In terms of who is the best, I can’t go there, because it’s too hard to pick one or two.
There are some significant women in the industry who’ve done great things. We need a lot more women in leadership positions, and we’re working on that certainly across the industry. In terms of my personal career, I guess it’s all around just taking chances.
I was at J&H Marsh for a number of years. And I moved out of what I perceived as a little bit safer account management role into sales. I said, “I want to be a salesperson.” And so they said, “Fine. Here’s a desk and a phone, go for it, hot shot.”
I realized quickly that you have to develop that bond with whoever picks up the phone. Whether on the phone, in person or via one of the many electronic tools we communicate with today, it’s important to make that initial connection, quickly, and give them a compelling reason to want to be continue the dialogue.
If they’re a publicly traded company, it’s sometimes easier because you can research publicly available information to identify areas of concern from which you’ll develop an approach with your team before the initial contact is made. That was really a big step in my career, getting out of my comfort zone.
The second one was when I left Marsh. I went to HRH, which is now part of Willis, because I had an opportunity to go run two offices.
I knew nothing about running offices. I was an account executive, a salesperson in an industry, but this was completely different. Overseeing entire P&Ls, personal lines, small to middle market commercial, employee benefits, etc.
I was at a point in my career where I talked about it with my wife and she said, “If you don’t do it now, you’ll never do it. So why wouldn’t you?” I’m glad I took the chance because it was a great career move for me.
So it’s all around just taking measured chances. I’m not advocating people leave organizations because they’re upset about a missed promotion or other acknowledgment they’d expected. Be careful when considering a new opportunity, and there are many out there these days, but don’t be afraid of it either. Because when you stretch yourself, you push the limits, it can really make a difference.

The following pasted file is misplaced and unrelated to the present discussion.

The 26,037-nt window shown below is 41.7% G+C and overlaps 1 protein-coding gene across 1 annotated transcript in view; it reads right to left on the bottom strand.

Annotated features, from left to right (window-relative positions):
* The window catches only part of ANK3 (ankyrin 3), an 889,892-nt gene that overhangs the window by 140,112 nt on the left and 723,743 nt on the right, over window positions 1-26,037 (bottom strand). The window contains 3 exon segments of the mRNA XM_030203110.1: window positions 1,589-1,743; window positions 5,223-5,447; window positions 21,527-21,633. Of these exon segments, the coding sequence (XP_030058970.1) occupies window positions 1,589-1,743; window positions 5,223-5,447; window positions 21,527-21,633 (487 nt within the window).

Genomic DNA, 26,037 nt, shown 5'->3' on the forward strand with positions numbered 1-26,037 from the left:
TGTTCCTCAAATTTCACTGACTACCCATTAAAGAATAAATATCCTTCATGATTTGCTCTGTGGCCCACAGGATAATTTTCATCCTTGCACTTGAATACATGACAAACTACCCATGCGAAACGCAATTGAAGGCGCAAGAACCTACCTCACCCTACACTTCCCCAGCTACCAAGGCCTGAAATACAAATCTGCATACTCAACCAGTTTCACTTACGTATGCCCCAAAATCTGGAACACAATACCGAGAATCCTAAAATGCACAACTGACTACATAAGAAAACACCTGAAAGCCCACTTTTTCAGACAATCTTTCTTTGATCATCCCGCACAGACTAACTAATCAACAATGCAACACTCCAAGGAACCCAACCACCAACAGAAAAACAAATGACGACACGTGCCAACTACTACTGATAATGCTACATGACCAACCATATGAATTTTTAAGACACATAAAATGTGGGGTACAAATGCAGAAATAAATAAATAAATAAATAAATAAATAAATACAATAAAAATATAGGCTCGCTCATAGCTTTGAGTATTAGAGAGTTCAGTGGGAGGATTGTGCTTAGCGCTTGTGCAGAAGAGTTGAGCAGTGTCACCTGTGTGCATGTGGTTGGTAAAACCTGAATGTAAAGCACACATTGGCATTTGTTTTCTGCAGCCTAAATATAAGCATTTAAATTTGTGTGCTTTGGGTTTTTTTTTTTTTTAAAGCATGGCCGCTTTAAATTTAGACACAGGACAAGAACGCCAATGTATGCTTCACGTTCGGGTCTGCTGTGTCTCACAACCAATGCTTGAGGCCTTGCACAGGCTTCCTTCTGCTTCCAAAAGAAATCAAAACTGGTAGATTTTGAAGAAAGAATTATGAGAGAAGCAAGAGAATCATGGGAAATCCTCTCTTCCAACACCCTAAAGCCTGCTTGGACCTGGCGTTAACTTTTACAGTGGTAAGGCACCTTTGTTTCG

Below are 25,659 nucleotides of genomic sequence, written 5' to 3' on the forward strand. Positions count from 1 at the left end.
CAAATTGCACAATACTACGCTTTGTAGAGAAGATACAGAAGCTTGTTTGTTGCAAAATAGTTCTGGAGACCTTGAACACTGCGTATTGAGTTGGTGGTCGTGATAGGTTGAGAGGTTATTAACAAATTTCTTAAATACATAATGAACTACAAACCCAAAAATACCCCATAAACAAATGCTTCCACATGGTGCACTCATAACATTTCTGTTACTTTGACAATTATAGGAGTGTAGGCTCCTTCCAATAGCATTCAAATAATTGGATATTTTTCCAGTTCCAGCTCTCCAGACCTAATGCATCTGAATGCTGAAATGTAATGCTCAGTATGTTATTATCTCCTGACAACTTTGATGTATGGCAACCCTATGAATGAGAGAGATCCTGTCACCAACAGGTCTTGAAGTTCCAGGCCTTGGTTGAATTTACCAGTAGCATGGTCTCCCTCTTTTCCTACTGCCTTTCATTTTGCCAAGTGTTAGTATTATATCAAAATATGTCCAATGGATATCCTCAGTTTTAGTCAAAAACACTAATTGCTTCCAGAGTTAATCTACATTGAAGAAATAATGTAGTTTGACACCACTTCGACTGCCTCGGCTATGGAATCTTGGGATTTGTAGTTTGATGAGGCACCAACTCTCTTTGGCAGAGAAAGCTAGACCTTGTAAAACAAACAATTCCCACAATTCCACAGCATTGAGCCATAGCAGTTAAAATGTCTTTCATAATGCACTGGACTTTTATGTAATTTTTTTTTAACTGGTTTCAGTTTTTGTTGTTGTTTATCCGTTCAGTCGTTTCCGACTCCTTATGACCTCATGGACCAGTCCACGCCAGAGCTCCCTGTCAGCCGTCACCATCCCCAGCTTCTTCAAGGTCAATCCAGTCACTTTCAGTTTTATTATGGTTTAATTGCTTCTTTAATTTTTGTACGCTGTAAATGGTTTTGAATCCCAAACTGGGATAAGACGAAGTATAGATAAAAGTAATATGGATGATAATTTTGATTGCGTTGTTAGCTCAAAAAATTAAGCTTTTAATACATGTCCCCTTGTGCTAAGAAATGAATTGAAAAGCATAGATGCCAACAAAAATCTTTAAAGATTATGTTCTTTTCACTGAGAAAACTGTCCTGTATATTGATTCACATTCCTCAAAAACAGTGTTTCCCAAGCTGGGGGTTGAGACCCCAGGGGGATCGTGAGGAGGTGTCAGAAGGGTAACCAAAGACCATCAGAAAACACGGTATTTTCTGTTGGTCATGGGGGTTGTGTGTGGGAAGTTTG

And what’s the worst thing that can happen? No one’s going to think less of you if it didn’t work out, and you’ll always come away from a less than optimal outcome better educated and prepared to take on the next challenge.
R&I: Was there anything you wanted to express Hank, that you didn’t get a chance to say yet?
HW: I do want to give a shout out to the IICF, Insurance Industry Charitable Foundation. I’m the international chair for the next two years. We’re bringing together brokers, underwriters, attorneys, accountants from the industry to raise funds throughout the country and the UK now. And we distribute them to local not-for-profits.
The organization was founded 27 years ago to raise awareness among the general public of our industry’s value beyond the insurance transaction and provide opportunities to industry colleagues to network, develop leadership skills and improve lives in their communities.
As an industry we’ve made a lot of progress in expanding awareness of the charitable work we’ve done for decades. We can and will do more on that front and IICF for me is the right place to build that all-important industry image from.
I love the industry, which I like to say is the best kept secret in the business world, and want more people – new entrants, customers and our many other stakeholders – to believe in our purpose and live it every day. &